Why inclusive elections lead to better outcomes

It is National Inclusion Week in the UK (27 September to 3 October).

Inclusion Week celebrates everyday inclusion in all its forms. This is the ninth year that organisations from across the globe have come together to celebrate, share and inspire inclusion practices.

Every year National Inclusion Week has a theme and in 2021 it is about unity. That feels like the perfect theme for an organisation such as STEP.

We have had a number of valuable discussions at our global Board and Council meetings about what STEP should do in relation to Equality, Diversity and Inclusion (ED&I). As a global professional body, comprising lawyers, accountants, financial advisors, trust officers and other practitioners that help families plan for their futures, we are, by our very nature, diverse. Our 22,000 members practise in around 100 countries and we have branches spread across more than 50 countries/territories. Our members advise in a broad range of practice areas.

Our work was prompted by some reflection among the Board that we had nothing to say in the aftermath of the murder of George Floyd because we had no demonstrable actions in place that could make a difference. We didn’t want to be ‘virtue signalling’. It was also clear from those discussions that there is a sense that taking action towards greater equality and inclusion is simply the right thing to do morally.

We noted our ‘Community’ value – ‘we respect each other and value diversity’. For those who prefer measurable drivers, the business case is strong. Organisations who actively engage and take action around ED&I take better decisions and get better results.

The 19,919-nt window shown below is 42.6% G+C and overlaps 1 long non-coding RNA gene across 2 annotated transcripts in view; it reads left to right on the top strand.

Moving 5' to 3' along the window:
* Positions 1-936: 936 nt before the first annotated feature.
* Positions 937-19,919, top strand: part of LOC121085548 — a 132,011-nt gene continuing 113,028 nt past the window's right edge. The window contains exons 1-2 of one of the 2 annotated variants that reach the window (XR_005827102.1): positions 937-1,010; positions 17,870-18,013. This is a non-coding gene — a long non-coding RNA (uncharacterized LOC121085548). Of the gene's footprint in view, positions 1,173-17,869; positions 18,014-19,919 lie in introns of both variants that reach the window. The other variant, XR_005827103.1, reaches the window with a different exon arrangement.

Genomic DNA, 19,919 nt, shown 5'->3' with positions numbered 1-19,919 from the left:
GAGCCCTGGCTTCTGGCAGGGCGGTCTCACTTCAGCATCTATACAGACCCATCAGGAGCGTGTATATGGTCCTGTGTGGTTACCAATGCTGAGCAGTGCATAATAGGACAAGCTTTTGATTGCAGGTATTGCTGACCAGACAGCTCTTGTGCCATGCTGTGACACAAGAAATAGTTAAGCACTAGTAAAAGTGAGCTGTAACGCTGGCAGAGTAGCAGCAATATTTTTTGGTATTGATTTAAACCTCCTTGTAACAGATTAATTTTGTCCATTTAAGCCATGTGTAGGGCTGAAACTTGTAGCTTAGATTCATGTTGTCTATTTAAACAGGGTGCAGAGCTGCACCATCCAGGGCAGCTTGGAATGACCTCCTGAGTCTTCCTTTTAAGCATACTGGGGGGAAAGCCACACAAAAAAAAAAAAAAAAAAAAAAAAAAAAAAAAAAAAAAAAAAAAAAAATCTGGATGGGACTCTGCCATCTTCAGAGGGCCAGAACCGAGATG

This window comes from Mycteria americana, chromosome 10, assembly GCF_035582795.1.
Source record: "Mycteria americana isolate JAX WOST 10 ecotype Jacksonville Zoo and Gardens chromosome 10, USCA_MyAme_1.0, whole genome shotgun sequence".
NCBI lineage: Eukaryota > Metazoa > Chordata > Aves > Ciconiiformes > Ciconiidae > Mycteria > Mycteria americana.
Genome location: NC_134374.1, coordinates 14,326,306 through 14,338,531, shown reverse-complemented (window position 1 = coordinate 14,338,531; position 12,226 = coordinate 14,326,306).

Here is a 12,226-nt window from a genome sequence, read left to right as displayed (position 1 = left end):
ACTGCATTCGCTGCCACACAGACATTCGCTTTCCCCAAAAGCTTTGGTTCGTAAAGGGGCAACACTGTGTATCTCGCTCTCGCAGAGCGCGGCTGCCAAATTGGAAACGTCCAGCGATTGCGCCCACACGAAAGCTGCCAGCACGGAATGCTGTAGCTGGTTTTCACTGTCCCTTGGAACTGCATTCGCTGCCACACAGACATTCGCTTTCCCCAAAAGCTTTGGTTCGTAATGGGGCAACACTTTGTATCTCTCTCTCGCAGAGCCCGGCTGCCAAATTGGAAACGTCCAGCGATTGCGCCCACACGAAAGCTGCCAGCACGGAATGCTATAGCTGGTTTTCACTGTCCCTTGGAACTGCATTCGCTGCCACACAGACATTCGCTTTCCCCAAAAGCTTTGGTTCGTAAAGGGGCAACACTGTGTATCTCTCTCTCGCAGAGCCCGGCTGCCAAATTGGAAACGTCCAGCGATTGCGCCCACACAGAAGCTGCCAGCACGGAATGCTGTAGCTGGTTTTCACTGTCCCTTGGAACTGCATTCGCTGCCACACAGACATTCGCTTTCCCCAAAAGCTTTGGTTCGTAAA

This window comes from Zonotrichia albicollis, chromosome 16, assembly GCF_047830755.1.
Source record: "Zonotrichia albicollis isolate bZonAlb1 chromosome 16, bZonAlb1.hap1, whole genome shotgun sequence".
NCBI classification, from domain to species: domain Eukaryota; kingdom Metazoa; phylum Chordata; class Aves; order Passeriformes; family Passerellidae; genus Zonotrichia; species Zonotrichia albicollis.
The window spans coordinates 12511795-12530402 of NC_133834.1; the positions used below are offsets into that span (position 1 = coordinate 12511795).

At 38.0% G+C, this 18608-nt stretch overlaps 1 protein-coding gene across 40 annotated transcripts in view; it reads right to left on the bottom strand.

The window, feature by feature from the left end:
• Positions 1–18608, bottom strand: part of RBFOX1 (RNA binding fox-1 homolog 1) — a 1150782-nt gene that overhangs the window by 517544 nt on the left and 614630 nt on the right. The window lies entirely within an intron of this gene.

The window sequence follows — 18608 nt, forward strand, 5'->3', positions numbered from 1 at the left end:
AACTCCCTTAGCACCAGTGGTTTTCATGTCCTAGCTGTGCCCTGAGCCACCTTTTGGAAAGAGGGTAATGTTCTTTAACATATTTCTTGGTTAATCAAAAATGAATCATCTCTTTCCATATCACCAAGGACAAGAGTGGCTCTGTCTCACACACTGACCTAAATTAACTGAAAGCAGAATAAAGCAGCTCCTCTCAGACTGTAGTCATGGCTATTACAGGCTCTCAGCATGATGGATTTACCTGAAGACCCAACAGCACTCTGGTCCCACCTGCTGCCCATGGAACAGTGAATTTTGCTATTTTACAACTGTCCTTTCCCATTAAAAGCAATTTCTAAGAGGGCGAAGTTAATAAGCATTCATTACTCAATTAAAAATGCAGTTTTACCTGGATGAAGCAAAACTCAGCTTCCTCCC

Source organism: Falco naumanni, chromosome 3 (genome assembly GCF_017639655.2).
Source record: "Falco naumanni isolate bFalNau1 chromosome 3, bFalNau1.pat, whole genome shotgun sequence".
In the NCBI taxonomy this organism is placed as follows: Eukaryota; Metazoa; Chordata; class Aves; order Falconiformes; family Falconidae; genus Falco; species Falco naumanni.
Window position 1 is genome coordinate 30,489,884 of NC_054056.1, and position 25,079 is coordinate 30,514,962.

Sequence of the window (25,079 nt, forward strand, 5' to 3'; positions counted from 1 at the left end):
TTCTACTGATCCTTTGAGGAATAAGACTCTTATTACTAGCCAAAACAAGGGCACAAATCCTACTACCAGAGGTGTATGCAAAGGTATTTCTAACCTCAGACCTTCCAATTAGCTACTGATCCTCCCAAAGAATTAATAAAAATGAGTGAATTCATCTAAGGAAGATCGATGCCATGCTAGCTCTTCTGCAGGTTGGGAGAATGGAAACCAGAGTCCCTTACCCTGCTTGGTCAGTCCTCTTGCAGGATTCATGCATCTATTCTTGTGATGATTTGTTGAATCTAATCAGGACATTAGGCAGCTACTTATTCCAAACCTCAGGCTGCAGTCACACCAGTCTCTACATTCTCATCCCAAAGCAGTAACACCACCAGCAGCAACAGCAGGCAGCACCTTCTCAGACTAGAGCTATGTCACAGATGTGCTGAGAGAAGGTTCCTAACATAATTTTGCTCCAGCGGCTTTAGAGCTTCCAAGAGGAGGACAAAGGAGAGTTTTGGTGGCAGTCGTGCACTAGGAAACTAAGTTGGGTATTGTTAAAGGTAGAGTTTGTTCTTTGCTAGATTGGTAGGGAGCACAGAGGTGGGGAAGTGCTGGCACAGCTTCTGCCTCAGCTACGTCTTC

Board and Council agreed that we should focus initial ED&I work on making sure that STEP has the right mix of people to support good governance and performance through having a broad range of perspectives contributing to the decisions that we make.

As a global professional membership organisation, diversity is less the issue – we have members all over the globe. Nevertheless, as we think about inclusion do we have sufficient diversity actively engaged? An action plan is being developed by a Council working group to consider that question and how we might answer it.

As we head into STEP’s Council elections, there is the opportunity for all of our members to play their part in driving inclusion. Whether that is standing for election, exercising your vote or championing another to do the same – all these actions can help us to ensure we have great governance through a diverse set of views and opinions in our decision-making bodies.

Mark Walley, CEO

The Informed Trustee – one year on

Julie HutchisonIt’s difficult to believe that it’s been a whole year since the launch of The Informed Trustee, STEP’s innovative course designed to equip current and aspiring trustees with the knowledge needed to be successful charity board members, reflects editor in chief Julie Hutchison TEP.